The representative of Japan asked the representative of the Democratic People’s Republic of Korea to use decent language and expressions against other sovereign countries, including Japan.  The subject under discussion was human rights, and it was important to maintain a dialogue in that area.  He appealed to all delegations present to support the resolution, in order to improve the human rights situation in the Democratic People’s Republic of Korea.  The draft’s objective was not to name and shame but to urge the Democratic People’s Republic of Korea to work with the United Nations system to improve the human rights of its people.  He called on the country to grant full access to the Special Rapporteur and other human rights mechanisms.  It was vitally important for the international community to show solidarity to that end.

He added that the abduction issue remained unresolved.  Past history could not justify such a clear violation of human rights, which was of concern to the entire international community.  He urged the Democratic People’s Republic of Korea to respond honestly to inquiries in the matter, admit that its actions violated human rights and allow survivors to return to other countries without delay and surrender those who had perpetrated such injustice.  He urged the Democratic People’s Republic of Korea to take the resolution seriously and implement its measures.

The representative of Australia said that the consideration of specific serious rights situations was part of the core work of the Third Committee.  Australia was deeply concerned by reports of continued human rights violations in the Democratic People’s Republic of Korea, including severe restrictions on free movement, forcible repatriation of those who crossed the border, on political and religious association, and on persons with disabilities, who were reportedly incarcerated and maltreated.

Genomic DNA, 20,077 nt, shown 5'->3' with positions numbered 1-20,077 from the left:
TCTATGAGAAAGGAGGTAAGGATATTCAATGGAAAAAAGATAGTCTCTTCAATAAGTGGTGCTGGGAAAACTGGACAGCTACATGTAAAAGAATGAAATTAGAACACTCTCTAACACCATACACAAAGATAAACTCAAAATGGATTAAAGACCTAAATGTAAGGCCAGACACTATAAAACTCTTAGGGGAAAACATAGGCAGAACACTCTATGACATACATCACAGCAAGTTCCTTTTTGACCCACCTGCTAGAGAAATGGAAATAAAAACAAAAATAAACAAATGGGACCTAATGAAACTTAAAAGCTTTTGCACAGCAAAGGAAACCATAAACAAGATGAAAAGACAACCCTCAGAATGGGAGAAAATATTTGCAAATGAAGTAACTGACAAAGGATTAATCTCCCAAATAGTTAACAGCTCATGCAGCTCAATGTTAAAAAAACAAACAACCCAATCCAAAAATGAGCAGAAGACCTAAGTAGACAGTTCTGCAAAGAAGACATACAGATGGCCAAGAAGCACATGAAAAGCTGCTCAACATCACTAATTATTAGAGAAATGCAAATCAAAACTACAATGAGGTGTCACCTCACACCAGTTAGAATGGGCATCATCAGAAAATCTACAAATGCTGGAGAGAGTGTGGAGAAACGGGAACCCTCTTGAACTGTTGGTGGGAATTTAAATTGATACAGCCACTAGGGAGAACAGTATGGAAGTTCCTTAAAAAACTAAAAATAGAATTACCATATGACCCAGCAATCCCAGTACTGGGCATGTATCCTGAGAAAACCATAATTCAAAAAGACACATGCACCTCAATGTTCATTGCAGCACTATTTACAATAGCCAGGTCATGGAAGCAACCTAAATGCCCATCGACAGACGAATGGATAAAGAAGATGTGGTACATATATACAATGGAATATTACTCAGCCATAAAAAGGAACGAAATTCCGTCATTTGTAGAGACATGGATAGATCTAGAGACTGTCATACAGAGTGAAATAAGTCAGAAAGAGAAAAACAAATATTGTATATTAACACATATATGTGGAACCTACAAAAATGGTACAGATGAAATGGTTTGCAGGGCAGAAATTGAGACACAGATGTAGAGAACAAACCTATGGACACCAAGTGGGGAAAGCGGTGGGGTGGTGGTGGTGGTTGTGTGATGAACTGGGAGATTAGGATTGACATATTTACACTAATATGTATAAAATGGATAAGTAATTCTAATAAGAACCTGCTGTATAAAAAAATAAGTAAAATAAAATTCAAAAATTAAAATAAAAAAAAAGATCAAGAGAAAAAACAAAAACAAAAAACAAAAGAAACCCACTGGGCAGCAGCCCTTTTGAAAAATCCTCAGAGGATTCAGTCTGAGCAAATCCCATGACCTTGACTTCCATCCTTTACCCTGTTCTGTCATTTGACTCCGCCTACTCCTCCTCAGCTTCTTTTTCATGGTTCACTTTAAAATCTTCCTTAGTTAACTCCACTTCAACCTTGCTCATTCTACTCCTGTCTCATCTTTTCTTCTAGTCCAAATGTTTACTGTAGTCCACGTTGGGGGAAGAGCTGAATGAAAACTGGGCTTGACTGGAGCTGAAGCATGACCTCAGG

Explaining how his delegation would vote, the representative of Sudan said it rejected country-specific resolutions.  Heads of State and Government at the 2005 World Summit had strongly recommended the creation of the Human Rights Council, which had been subsequently created to strengthen dialogue and to provide technical assistance, as that was the best way to promote human rights.  It was everyone’s hope that the Council would deal with human rights with neutrality and objectivity, without selectivity or politicization.  Countries could not be divided between those that said they had no vices, and the bad ones.  There was not a country in the world without difficulties in human rights.  Sudan would vote against.

The representative of Belarus said his country had consistently opposed country-specific resolutions used for political purposes, such as exerting political pressure on countries that pursued independent internal and external policies.  These had been the real motives of the resolution at hand.  Such resolutions had nothing to do with human rights.  Such counterproductive actions had to be replaced by a different strategic approach.  Such resolutions before the Third Committee undermined efforts, by the international community, to create the Human Rights Council and a mechanism of universal periodic review.  Belarus would vote against the draft resolution.